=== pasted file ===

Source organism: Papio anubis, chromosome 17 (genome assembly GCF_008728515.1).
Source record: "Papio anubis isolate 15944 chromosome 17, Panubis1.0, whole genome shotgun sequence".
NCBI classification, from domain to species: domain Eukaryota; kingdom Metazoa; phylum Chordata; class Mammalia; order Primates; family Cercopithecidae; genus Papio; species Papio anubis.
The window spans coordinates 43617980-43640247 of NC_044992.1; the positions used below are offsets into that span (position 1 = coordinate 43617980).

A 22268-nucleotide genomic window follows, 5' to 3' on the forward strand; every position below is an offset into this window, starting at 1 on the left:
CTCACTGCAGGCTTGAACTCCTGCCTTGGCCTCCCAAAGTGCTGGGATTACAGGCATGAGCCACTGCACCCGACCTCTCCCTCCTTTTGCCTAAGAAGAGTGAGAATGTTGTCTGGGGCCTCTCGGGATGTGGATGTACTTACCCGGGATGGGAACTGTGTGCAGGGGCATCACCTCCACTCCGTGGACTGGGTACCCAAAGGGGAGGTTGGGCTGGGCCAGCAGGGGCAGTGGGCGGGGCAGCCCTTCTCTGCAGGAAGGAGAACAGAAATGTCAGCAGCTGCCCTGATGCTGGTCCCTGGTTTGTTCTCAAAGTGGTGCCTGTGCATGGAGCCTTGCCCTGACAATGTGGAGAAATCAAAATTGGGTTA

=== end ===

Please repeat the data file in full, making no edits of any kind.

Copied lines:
Source organism: Papio anubis, chromosome 17 (genome assembly GCF_008728515.1).
Source record: "Papio anubis isolate 15944 chromosome 17, Panubis1.0, whole genome shotgun sequence".
NCBI classification, from domain to species: domain Eukaryota; kingdom Metazoa; phylum Chordata; class Mammalia; order Primates; family Cercopithecidae; genus Papio; species Papio anubis.
The window spans coordinates 43617980-43640247 of NC_044992.1; the positions used below are offsets into that span (position 1 = coordinate 43617980).

A 22268-nucleotide genomic window follows, 5' to 3' on the forward strand; every position below is an offset into this window, starting at 1 on the left:
CTCACTGCAGGCTTGAACTCCTGCCTTGGCCTCCCAAAGTGCTGGGATTACAGGCATGAGCCACTGCACCCGACCTCTCCCTCCTTTTGCCTAAGAAGAGTGAGAATGTTGTCTGGGGCCTCTCGGGATGTGGATGTACTTACCCGGGATGGGAACTGTGTGCAGGGGCATCACCTCCACTCCGTGGACTGGGTACCCAAAGGGGAGGTTGGGCTGGGCCAGCAGGGGCAGTGGGCGGGGCAGCCCTTCTCTGCAGGAAGGAGAACAGAAATGTCAGCAGCTGCCCTGATGCTGGTCCCTGGTTTGTTCTCAAAGTGGTGCCTGTGCATGGAGCCTTGCCCTGACAATGTGGAGAAATCAAAATTGGGTTA